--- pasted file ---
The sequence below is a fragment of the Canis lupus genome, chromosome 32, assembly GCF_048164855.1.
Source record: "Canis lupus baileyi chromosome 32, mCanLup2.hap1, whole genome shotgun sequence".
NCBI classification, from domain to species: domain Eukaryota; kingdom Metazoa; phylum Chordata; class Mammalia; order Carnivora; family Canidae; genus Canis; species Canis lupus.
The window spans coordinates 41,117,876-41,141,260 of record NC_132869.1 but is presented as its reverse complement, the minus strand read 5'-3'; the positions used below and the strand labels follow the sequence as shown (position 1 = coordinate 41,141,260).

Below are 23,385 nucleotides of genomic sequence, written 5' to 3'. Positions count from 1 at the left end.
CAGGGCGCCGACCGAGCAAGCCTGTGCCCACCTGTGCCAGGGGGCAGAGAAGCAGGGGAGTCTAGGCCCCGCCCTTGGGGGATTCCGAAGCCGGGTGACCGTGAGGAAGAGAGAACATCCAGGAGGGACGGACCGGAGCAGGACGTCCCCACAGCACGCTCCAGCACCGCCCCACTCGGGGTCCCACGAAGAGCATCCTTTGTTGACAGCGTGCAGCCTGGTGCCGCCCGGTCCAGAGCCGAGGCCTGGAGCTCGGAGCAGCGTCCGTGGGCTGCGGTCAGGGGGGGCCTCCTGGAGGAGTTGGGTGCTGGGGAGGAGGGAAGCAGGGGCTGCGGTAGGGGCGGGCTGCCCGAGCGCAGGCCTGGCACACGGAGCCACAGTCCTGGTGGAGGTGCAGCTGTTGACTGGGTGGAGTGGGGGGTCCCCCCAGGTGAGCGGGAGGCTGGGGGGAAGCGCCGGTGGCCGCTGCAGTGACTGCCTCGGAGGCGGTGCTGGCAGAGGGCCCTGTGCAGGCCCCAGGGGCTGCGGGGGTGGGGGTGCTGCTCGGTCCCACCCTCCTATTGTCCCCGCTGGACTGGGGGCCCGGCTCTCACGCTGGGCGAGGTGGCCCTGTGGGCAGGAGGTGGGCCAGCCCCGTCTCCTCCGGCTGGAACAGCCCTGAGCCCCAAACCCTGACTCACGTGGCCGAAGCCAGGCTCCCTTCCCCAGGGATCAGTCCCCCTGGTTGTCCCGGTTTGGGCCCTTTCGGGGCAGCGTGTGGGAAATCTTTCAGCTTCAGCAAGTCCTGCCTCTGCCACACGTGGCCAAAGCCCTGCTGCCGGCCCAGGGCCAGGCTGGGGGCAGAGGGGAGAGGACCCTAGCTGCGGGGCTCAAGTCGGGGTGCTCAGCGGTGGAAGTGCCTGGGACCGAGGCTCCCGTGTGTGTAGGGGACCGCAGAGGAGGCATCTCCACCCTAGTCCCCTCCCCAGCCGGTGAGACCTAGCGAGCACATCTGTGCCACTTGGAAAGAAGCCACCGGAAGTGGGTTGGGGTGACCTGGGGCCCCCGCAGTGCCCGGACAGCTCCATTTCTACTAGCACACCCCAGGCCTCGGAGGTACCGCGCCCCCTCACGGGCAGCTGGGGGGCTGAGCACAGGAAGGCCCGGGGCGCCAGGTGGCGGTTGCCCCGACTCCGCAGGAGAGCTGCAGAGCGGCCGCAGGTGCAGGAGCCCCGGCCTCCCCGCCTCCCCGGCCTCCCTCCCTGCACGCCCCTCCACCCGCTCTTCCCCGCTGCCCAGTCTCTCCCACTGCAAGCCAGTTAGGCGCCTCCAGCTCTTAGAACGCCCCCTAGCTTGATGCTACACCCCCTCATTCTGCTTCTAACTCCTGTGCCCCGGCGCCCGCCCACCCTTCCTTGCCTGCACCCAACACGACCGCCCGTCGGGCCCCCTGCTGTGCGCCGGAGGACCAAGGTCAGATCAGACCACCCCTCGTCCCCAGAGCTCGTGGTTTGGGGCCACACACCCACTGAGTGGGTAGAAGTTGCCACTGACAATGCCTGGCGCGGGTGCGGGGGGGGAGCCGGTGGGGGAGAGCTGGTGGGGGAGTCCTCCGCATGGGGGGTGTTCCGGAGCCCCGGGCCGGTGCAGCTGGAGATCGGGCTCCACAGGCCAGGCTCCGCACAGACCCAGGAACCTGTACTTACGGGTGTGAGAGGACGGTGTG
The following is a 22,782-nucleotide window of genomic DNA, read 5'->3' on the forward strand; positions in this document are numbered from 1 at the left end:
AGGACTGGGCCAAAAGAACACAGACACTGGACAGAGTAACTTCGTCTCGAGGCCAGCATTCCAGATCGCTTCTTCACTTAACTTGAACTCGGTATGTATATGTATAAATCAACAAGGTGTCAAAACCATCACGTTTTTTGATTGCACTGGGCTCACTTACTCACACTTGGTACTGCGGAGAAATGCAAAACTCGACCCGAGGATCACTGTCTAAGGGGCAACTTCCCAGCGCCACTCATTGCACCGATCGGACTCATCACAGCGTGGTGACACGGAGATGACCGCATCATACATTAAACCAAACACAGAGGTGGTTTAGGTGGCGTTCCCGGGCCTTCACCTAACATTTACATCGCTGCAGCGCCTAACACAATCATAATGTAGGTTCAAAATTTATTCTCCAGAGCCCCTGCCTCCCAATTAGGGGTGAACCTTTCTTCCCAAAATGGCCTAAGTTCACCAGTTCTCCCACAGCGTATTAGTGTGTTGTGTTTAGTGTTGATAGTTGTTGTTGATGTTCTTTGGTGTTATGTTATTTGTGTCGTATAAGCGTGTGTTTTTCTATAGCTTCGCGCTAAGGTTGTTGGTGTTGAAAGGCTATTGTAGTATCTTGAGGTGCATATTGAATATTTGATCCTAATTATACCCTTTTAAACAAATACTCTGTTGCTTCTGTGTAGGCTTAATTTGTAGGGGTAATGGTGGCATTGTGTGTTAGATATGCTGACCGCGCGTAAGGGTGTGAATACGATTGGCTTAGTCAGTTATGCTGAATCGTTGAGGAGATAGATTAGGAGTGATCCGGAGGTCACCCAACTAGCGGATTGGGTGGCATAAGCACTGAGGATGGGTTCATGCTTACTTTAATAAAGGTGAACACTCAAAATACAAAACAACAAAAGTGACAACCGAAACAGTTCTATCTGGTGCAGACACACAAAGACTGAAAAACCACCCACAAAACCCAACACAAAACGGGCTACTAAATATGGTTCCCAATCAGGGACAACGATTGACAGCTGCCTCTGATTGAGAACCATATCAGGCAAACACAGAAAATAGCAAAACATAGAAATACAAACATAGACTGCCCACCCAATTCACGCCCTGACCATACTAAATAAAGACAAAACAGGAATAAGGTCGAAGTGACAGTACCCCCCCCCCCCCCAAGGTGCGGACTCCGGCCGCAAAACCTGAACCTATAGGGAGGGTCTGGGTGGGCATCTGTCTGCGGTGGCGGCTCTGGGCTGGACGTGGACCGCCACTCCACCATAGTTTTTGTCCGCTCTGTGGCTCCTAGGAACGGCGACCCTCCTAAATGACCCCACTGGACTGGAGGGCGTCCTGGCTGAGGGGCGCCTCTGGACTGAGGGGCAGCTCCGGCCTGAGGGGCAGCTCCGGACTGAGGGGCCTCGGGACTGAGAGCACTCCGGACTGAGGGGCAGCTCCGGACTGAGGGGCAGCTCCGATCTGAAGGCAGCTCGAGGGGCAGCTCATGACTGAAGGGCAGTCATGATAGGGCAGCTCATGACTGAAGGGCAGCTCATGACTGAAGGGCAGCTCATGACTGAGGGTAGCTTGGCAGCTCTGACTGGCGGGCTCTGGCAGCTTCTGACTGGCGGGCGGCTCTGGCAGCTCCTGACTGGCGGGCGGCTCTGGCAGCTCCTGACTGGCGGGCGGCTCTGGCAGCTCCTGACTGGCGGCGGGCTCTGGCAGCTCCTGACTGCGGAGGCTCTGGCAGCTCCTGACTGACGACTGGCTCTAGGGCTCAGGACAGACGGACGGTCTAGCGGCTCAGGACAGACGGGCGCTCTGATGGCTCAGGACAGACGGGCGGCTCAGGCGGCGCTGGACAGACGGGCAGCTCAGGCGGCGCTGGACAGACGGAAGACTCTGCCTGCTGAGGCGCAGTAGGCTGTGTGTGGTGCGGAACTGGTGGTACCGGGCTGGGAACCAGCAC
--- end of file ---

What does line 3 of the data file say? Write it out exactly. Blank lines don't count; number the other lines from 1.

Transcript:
NCBI classification, from domain to species: domain Eukaryota; kingdom Metazoa; phylum Chordata; class Mammalia; order Carnivora; family Canidae; genus Canis; species Canis lupus.